Cornelis Ruhtenberg studied at the Hochschule für Bildende Kunst in Berlin from 1941 until 1946 and two years later immigrated to the United States. Ruhtenberg is primarily a painter of figures, but she explores neither psychological insight nor the appearance of her subjects. Instead she seeks pure, essential meaning and depicts her sitters caught in their own contemplative worlds. She paints in muted acrylic glazes—tawny golds, bisques, and beiges—and uses her subjects as vehicles for chromatic harmonies. Although detailed life studies are frequently the subjects of her drawings, and faithfully rendered furniture and objects populate her canvases, the figures in Ruhtenberg’s paintings are executed with a loose, painterly stroke.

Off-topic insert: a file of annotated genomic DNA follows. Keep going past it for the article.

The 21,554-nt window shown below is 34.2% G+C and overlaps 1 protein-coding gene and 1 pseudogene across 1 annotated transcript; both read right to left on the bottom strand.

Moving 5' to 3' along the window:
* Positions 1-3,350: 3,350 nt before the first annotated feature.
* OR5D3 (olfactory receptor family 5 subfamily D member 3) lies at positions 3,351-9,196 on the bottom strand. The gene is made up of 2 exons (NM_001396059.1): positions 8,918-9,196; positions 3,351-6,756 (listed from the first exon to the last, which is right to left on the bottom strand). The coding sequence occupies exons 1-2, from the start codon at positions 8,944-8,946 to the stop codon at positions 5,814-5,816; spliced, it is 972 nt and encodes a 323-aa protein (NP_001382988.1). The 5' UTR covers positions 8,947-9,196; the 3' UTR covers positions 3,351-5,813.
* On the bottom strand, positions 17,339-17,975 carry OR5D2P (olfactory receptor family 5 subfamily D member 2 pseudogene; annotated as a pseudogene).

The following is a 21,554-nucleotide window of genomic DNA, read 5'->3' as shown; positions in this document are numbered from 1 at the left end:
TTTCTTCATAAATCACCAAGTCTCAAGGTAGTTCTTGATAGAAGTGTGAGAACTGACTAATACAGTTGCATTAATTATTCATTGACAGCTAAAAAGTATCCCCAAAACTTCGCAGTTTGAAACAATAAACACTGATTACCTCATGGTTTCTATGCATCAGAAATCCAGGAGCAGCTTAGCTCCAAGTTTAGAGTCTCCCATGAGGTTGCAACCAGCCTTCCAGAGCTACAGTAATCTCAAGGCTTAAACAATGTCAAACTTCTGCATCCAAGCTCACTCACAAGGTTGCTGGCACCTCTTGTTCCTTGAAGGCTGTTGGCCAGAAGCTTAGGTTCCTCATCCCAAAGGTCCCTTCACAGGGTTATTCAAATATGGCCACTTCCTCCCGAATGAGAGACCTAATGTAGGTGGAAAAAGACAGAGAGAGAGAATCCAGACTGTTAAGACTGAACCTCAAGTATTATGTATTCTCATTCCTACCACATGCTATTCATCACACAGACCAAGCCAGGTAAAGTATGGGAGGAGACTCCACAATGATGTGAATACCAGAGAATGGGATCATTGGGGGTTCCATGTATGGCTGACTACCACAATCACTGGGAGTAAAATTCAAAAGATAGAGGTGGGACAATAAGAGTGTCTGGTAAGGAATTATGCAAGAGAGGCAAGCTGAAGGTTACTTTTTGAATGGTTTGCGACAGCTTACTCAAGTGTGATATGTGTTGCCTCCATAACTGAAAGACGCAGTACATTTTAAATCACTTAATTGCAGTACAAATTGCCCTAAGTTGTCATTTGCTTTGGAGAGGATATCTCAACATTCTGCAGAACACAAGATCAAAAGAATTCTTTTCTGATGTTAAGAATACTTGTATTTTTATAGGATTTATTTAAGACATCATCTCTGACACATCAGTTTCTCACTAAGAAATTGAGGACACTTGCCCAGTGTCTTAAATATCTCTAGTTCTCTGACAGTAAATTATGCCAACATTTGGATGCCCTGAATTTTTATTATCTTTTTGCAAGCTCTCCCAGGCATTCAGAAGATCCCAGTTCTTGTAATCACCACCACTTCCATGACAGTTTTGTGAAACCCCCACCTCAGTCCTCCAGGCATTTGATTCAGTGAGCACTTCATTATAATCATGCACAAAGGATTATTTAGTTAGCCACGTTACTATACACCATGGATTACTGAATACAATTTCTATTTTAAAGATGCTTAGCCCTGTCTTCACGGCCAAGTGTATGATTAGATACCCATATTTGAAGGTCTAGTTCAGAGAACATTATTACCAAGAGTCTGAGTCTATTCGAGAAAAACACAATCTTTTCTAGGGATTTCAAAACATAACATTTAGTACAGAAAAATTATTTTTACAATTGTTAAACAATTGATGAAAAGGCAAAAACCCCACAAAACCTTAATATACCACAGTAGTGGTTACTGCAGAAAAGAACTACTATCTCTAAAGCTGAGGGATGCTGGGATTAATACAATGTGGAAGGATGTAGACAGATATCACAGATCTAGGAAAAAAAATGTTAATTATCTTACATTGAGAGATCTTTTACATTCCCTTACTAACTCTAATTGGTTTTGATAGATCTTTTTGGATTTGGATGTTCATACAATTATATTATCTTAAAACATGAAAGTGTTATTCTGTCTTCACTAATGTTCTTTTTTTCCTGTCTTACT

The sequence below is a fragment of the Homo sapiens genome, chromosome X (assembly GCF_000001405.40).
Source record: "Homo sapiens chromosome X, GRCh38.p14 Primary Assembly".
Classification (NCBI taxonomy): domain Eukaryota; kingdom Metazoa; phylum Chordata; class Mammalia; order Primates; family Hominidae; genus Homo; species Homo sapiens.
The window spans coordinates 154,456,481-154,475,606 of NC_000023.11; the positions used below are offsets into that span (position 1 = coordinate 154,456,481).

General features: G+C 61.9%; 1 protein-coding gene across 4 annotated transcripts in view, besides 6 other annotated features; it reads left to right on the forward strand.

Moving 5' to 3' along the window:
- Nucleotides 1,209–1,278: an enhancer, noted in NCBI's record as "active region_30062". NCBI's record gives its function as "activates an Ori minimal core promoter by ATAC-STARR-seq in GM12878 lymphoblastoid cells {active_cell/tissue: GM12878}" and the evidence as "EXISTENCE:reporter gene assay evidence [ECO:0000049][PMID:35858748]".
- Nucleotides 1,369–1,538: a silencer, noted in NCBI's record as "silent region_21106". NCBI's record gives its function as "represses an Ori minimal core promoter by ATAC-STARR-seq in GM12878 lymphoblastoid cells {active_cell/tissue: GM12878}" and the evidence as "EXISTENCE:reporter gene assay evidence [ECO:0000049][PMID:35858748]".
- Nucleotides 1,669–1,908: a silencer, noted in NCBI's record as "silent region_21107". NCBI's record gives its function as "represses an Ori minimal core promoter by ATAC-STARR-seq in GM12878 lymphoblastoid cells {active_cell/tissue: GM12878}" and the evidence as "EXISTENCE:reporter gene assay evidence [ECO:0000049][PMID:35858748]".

Virginia M. Mecklenburg Modern American Realism: The Sara Roby Foundation Collection (Washington, D.C.: Smithsonian Institution Press for the National Museum of American Art, 1987)